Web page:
HIGH TIMES turned 30 last year, a marijuana milestone that we assumed made us the oldest drug magazine in the world—at least the oldest one dedicated to illegal drugs. It’s not true, however—seems all this time we’ve had competition we didn’t even know existed. To be fair, only about 9,000 people read our venerable rival, and for reasons that will soon become crystal clear, it’s highly doubtful that any one of us knows any one of them—at least outside of a courtroom setting.
Since 1967, our good friends (and now colleagues) at the Justice Department have been publishing Microgram, the government’s official source for the inside dope on dope, for insiders only, the information within being so sensitive as to be designated “law enforcement restricted,” meaning nothing your red eyes were ever meant to see or even know about—until now. Responding to the sheer impossibility of containing information in the Information Age, the DEA has quietly begun to make Micrograms available to the public on the Web, including back issues, starting with January 2003.
More a bulletin than a glossy magazine, Microgram nonetheless reads like an issue of HIGH TIMES published in Bizarro World, including reports on mushroom chocolates, heroin lollipops, liquid cocaine, exploding meth labs and contraband postage stamps—all in the straitlaced style you’d expect from the DEA. No centerfolds, no catchy headlines, but plenty of interesting stories, albeit most with unhappy endings (at least for the outlaws involved).
Originally the restriction on Microgram was put in place to keep it out of the hands of underground chemists, dealers, smugglers, cartels and others interested in some counter intelligence information in the War on Drugs. Along with job listings, lab equipment reviews, and stories from the front lines, the monthly also published such valuable nuggets as synthetic drug recipes, current investigation techniques, and detailed descriptions of failed schemes (for those seeking a quick primer on how not to succeed in selling drugs).
Nowadays the content is scrubbed for public consumption, but some interesting details still find their way into print—info that might make the difference between a successful smuggle and making your own inauspicious appearance in the pages of Microgram. For instance, check out this item from the September 2003 issue before packing your magic carpet for another trip across the border:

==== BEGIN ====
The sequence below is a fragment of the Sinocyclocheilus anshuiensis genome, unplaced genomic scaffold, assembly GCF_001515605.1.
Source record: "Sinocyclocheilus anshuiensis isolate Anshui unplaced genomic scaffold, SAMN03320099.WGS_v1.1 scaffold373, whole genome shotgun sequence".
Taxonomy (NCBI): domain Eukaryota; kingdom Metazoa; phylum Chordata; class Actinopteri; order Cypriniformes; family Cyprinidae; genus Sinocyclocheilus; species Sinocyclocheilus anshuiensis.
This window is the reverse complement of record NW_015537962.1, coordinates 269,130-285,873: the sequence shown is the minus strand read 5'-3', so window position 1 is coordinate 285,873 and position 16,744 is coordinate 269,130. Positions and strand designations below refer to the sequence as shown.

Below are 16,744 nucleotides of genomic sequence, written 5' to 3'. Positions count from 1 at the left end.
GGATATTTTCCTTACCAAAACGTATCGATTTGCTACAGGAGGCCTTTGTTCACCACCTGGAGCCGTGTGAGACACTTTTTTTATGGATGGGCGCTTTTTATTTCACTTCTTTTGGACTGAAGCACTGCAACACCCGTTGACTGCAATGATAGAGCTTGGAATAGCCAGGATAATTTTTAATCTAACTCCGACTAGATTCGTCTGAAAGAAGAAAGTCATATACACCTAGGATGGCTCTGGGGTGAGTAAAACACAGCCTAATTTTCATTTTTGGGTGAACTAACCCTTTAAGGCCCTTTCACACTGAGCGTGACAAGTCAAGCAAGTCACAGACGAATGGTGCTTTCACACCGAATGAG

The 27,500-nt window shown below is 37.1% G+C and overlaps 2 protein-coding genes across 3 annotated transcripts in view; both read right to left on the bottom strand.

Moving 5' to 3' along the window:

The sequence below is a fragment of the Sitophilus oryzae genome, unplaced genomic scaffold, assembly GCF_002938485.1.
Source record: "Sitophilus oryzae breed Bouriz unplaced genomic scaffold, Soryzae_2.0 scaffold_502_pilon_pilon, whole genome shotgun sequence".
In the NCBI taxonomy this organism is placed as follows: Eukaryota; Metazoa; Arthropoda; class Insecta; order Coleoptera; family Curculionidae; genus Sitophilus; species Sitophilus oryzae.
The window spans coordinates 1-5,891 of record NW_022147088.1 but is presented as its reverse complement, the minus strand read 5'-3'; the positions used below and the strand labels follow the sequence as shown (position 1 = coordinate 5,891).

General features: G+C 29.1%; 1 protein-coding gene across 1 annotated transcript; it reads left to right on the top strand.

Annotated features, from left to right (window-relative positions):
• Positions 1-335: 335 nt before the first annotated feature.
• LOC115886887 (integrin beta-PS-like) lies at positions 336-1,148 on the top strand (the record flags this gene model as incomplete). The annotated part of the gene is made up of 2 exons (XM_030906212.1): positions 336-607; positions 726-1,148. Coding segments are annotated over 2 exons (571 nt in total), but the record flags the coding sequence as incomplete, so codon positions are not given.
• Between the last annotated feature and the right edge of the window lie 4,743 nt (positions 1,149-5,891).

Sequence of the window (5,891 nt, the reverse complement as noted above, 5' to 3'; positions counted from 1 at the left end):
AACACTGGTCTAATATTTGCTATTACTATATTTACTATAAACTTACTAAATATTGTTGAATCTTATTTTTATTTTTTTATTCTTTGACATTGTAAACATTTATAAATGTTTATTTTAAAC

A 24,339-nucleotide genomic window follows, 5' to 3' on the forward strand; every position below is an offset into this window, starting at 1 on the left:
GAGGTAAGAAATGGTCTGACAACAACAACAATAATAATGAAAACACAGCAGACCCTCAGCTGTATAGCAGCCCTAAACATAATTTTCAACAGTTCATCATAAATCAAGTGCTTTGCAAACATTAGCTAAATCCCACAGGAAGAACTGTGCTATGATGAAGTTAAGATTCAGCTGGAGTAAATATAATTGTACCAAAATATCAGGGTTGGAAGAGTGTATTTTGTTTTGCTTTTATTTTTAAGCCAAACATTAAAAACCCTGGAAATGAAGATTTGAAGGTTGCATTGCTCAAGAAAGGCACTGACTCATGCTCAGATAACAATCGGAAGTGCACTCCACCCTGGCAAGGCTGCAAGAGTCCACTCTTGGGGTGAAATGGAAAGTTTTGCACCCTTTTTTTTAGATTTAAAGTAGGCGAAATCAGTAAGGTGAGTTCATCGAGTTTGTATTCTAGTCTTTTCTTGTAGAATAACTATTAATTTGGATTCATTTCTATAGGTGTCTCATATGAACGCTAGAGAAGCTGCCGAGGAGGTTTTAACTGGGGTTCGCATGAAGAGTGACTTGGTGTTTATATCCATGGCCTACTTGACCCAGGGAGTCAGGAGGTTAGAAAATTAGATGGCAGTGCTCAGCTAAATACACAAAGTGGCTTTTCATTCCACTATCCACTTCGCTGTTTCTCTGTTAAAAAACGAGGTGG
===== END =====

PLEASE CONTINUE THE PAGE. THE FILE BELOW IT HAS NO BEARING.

“The Massachusetts State Police Crime Laboratory recently received an unusual submission consisting of a black blanket/sheet suspected to be opium laced. This was the Crime Laboratory’s first encounter with an opium-laced blanket.”
Best of all, Microgram is free! Now, before you go and start demanding that HIGH TIMES be free too, just consider this: Microgram is actually paid for by your tax dollars, as part of the DEA’s nearly $2 billion annual budget. So until somebody gives us a couple billion dollars (we’re waiting), it’s not going to happen. Instead, here’s the deal: We figure that some of you loyal readers might be interested in checking out our competition, but you’re not too keen on the idea of visiting the DEA Web site to do it. We don’t blame you. That’s why HIGH TIMES has created a free library of Microgram issues on our website, updated monthly and ready for download: hightimes.com/microgram/.
Now, about that $2 billion….
READ THIS ARTICLE IN THE FEBRUARY '05 ISSUE OF HIGH TIMES MAGAZINE.